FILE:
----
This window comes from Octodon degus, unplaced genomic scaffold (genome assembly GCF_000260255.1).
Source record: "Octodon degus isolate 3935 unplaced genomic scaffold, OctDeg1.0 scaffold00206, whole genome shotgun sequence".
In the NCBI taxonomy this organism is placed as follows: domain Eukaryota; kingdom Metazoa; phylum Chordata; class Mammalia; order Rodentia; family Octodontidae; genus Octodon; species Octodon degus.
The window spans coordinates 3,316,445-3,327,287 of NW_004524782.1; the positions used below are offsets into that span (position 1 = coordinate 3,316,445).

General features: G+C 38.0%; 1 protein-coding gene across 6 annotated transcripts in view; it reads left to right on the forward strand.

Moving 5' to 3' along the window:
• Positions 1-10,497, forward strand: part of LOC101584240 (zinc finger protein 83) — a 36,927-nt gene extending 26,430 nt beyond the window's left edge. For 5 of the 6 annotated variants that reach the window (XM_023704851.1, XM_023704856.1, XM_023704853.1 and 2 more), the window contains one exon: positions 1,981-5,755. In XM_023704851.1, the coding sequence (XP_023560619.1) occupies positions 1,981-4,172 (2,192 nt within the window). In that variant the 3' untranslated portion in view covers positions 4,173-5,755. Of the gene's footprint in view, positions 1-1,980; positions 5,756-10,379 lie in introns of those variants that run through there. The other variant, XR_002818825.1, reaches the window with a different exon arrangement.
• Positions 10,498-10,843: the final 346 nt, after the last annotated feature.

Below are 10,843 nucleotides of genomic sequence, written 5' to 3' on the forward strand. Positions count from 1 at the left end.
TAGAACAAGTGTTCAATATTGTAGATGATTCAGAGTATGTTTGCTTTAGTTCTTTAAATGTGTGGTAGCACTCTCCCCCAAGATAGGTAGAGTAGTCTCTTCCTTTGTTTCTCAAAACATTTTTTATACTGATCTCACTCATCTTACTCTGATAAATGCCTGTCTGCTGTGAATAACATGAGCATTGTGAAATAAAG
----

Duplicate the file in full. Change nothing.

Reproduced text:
This window comes from Octodon degus, unplaced genomic scaffold (genome assembly GCF_000260255.1).
Source record: "Octodon degus isolate 3935 unplaced genomic scaffold, OctDeg1.0 scaffold00206, whole genome shotgun sequence".
In the NCBI taxonomy this organism is placed as follows: domain Eukaryota; kingdom Metazoa; phylum Chordata; class Mammalia; order Rodentia; family Octodontidae; genus Octodon; species Octodon degus.
The window spans coordinates 3,316,445-3,327,287 of NW_004524782.1; the positions used below are offsets into that span (position 1 = coordinate 3,316,445).

General features: G+C 38.0%; 1 protein-coding gene across 6 annotated transcripts in view; it reads left to right on the forward strand.

Moving 5' to 3' along the window:
• Positions 1-10,497, forward strand: part of LOC101584240 (zinc finger protein 83) — a 36,927-nt gene extending 26,430 nt beyond the window's left edge. For 5 of the 6 annotated variants that reach the window (XM_023704851.1, XM_023704856.1, XM_023704853.1 and 2 more), the window contains one exon: positions 1,981-5,755. In XM_023704851.1, the coding sequence (XP_023560619.1) occupies positions 1,981-4,172 (2,192 nt within the window). In that variant the 3' untranslated portion in view covers positions 4,173-5,755. Of the gene's footprint in view, positions 1-1,980; positions 5,756-10,379 lie in introns of those variants that run through there. The other variant, XR_002818825.1, reaches the window with a different exon arrangement.
• Positions 10,498-10,843: the final 346 nt, after the last annotated feature.

Below are 10,843 nucleotides of genomic sequence, written 5' to 3' on the forward strand. Positions count from 1 at the left end.
TAGAACAAGTGTTCAATATTGTAGATGATTCAGAGTATGTTTGCTTTAGTTCTTTAAATGTGTGGTAGCACTCTCCCCCAAGATAGGTAGAGTAGTCTCTTCCTTTGTTTCTCAAAACATTTTTTATACTGATCTCACTCATCTTACTCTGATAAATGCCTGTCTGCTGTGAATAACATGAGCATTGTGAAATAAAG